Is parliament paralysed by the constitution?
As parliament prepares for a third day of constitutional debate, the dialogue is already weary and ill-tempered while other issues are ignored, writes Liam Kirkaldy
MSPs were mid-flow in the chamber as news broke of the attack on Westminster. The news spread around the benches until the decision was made, eventually, to suspend proceedings. By that point, the First Minister, Presiding Officer and Justice Secretary had already left the chamber, along with quite a few backbenchers.
After all the complaints about parliament devoting two days to debating a second independence referendum, in the circumstances that led to it few would complain about the debate ending up stretching into a third.
The debate had hardly been illuminating up until that point. In fact, there had been a moment, towards the end of the first day, when even Nicola Sturgeon looked like she didn’t want to be there.
It was a few hours in and Labour MSP Neil Findlay was grandstanding, demanding the First Minister take to her feet and explain why she is so keen for the Scottish Parliament’s will be respected on a referendum, when she was happy to ignore votes on other topics.
“Where was that great champion of parliamentary democracy when the parliament defeated her government’s policies on fracking, NHS cuts, Highlands and Islands Enterprise, council funding, the Offensive Behaviour at Football and Threatening Communications (Scotland) Act 2012, failing education policy and local government cuts?” he asked.
Sturgeon looked down, chewing on the leg of her glasses and shaking her head. She did not respond.
And the FM was certainly not the only one to appear wearied by the decision to allocate so much time to the debate, with most commentators approaching the matter like someone trying to convince a child to pull off a plaster. There are some things it is better to get over with quickly.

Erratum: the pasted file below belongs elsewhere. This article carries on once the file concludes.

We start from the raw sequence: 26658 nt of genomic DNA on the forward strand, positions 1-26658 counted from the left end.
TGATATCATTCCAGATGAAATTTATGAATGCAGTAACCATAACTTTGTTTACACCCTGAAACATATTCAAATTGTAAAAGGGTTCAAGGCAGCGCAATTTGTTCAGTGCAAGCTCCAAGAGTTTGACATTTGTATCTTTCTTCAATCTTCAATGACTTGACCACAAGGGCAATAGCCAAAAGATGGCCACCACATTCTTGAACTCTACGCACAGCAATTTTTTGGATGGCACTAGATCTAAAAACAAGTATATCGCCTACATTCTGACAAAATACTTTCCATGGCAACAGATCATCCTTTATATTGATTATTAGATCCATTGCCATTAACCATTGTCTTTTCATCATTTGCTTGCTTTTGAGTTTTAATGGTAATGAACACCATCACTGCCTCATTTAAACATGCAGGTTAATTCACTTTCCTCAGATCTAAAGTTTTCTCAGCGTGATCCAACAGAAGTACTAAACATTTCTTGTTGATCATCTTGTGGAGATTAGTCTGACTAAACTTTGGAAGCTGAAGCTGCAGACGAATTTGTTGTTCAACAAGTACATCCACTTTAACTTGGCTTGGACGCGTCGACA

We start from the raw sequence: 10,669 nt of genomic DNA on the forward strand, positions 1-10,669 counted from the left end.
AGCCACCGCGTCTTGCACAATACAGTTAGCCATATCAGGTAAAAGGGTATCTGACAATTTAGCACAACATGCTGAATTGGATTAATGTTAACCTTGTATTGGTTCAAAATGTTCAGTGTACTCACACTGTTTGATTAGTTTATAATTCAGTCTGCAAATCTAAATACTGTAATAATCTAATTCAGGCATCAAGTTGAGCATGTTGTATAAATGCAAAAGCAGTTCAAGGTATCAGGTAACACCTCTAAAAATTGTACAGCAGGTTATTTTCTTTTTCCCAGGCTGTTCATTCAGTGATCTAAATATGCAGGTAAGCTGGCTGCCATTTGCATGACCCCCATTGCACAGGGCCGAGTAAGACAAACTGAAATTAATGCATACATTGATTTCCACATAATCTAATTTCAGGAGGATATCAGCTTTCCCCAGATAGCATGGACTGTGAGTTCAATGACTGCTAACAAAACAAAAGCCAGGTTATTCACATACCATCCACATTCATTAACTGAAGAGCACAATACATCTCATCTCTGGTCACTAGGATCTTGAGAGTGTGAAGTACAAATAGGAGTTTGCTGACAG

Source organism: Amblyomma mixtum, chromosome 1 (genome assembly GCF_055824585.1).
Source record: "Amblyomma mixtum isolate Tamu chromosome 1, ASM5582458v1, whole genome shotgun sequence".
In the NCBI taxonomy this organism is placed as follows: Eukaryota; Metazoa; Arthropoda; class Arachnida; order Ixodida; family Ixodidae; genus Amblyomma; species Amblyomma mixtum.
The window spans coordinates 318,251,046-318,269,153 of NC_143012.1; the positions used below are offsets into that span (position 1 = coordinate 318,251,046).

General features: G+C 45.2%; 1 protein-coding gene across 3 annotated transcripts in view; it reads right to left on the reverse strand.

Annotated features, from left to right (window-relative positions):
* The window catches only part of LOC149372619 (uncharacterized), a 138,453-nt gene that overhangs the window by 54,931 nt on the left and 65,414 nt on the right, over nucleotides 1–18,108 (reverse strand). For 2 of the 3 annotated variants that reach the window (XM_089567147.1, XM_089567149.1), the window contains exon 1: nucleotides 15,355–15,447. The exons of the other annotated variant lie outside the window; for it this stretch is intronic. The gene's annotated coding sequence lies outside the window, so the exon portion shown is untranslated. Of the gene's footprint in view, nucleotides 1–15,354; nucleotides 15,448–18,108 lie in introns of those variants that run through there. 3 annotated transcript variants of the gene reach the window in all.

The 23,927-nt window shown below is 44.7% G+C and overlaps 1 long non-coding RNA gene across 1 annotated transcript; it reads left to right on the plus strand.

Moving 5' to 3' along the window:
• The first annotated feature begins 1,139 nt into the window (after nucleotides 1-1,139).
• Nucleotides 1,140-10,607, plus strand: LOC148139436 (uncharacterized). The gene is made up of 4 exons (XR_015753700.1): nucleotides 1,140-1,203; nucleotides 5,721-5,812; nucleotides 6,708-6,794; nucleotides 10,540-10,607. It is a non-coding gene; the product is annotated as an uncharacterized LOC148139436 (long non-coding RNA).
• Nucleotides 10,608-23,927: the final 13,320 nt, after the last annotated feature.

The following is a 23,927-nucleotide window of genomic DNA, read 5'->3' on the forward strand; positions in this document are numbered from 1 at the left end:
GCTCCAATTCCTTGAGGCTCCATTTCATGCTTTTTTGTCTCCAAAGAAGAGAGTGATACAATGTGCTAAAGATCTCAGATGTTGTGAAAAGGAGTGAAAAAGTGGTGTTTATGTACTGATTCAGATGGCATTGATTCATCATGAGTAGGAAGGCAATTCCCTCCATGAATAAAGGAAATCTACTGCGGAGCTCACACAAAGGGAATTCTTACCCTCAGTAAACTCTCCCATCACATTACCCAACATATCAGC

After all, everyone knew what the outcome would be, regardless of the ill-tempered rhetoric to dominate proceedings. It all felt a bit too rehearsed, rehashed, reheated. The SNP argued Scotland should be given a choice – which could justify having referendums every year. The Tories argued another referendum should be opposed because it would cause division, which could justify banning politics altogether.
And yet the Scottish Parliament has now gone over a year without passing a law, and it is hard to escape the feeling that the chamber continues to be paralysed by the constitution.
Tory MSP Donald Cameron made a similar point in the debate, reminding the chamber that in his maiden speech he had suggested this “would be the first generation of MSPs that would ‘not necessarily be defined’ by the constitution”.
He added: “Three weeks later, Brexit happened, and I have been regretting those words ever since.”
Of course, some would suggest Cameron should look to his own party – and his name-sake and former UK leader – if he wants to point fingers over the way the constitution has dominated the agenda, but the point stands.
In fact, with so much time being devoted to the independence debate – despite it being a foregone conclusion – the Scottish Government has apparently felt compelled to squeeze four ministerial statements into the last afternoon before Parliament heads off for recess.
The decision means the statements – covering unconventional oil and gas (ie fracking), the government’s Mental Health Strategy, transvaginal mesh implants and the Enterprise and Skills Review – will be made public in the final moments before MSPs disappear for two weeks, and will be left unscrutinised.
As Mike Rumbles put it: “All of these statements are incredibly important and people will be suspicious that bundling them together will result in a tsunami of bad news.”
And so the list of the issues left ignored will continue to grow.
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Sketch: Liam Kirkaldy tries to get to grips with events at the SNP conference in Glasgow